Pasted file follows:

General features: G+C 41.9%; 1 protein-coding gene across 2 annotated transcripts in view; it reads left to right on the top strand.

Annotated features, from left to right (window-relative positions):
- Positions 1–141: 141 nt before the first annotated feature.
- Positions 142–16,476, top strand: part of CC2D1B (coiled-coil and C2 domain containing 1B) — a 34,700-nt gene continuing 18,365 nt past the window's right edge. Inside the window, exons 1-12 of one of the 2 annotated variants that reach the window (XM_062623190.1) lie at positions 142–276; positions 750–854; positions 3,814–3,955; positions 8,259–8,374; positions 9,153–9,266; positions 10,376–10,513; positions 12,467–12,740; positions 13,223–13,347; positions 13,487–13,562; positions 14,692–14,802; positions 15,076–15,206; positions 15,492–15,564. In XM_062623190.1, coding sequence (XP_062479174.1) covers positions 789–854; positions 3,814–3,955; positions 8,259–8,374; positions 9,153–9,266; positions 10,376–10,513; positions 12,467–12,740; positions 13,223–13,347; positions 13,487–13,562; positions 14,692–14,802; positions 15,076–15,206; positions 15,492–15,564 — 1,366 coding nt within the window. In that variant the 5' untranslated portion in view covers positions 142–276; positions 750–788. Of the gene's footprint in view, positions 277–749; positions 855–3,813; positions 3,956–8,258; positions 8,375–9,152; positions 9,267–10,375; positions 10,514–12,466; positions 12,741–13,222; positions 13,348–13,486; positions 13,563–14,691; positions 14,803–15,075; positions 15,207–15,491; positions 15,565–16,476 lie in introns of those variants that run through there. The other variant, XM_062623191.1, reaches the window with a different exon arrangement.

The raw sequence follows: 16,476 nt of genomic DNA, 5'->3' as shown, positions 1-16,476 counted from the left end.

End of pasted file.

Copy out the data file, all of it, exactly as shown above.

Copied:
General features: G+C 41.9%; 1 protein-coding gene across 2 annotated transcripts in view; it reads left to right on the top strand.

Annotated features, from left to right (window-relative positions):
- Positions 1–141: 141 nt before the first annotated feature.
- Positions 142–16,476, top strand: part of CC2D1B (coiled-coil and C2 domain containing 1B) — a 34,700-nt gene continuing 18,365 nt past the window's right edge. Inside the window, exons 1-12 of one of the 2 annotated variants that reach the window (XM_062623190.1) lie at positions 142–276; positions 750–854; positions 3,814–3,955; positions 8,259–8,374; positions 9,153–9,266; positions 10,376–10,513; positions 12,467–12,740; positions 13,223–13,347; positions 13,487–13,562; positions 14,692–14,802; positions 15,076–15,206; positions 15,492–15,564. In XM_062623190.1, coding sequence (XP_062479174.1) covers positions 789–854; positions 3,814–3,955; positions 8,259–8,374; positions 9,153–9,266; positions 10,376–10,513; positions 12,467–12,740; positions 13,223–13,347; positions 13,487–13,562; positions 14,692–14,802; positions 15,076–15,206; positions 15,492–15,564 — 1,366 coding nt within the window. In that variant the 5' untranslated portion in view covers positions 142–276; positions 750–788. Of the gene's footprint in view, positions 277–749; positions 855–3,813; positions 3,956–8,258; positions 8,375–9,152; positions 9,267–10,375; positions 10,514–12,466; positions 12,741–13,222; positions 13,348–13,486; positions 13,563–14,691; positions 14,803–15,075; positions 15,207–15,491; positions 15,565–16,476 lie in introns of those variants that run through there. The other variant, XM_062623191.1, reaches the window with a different exon arrangement.

The raw sequence follows: 16,476 nt of genomic DNA, 5'->3' as shown, positions 1-16,476 counted from the left end.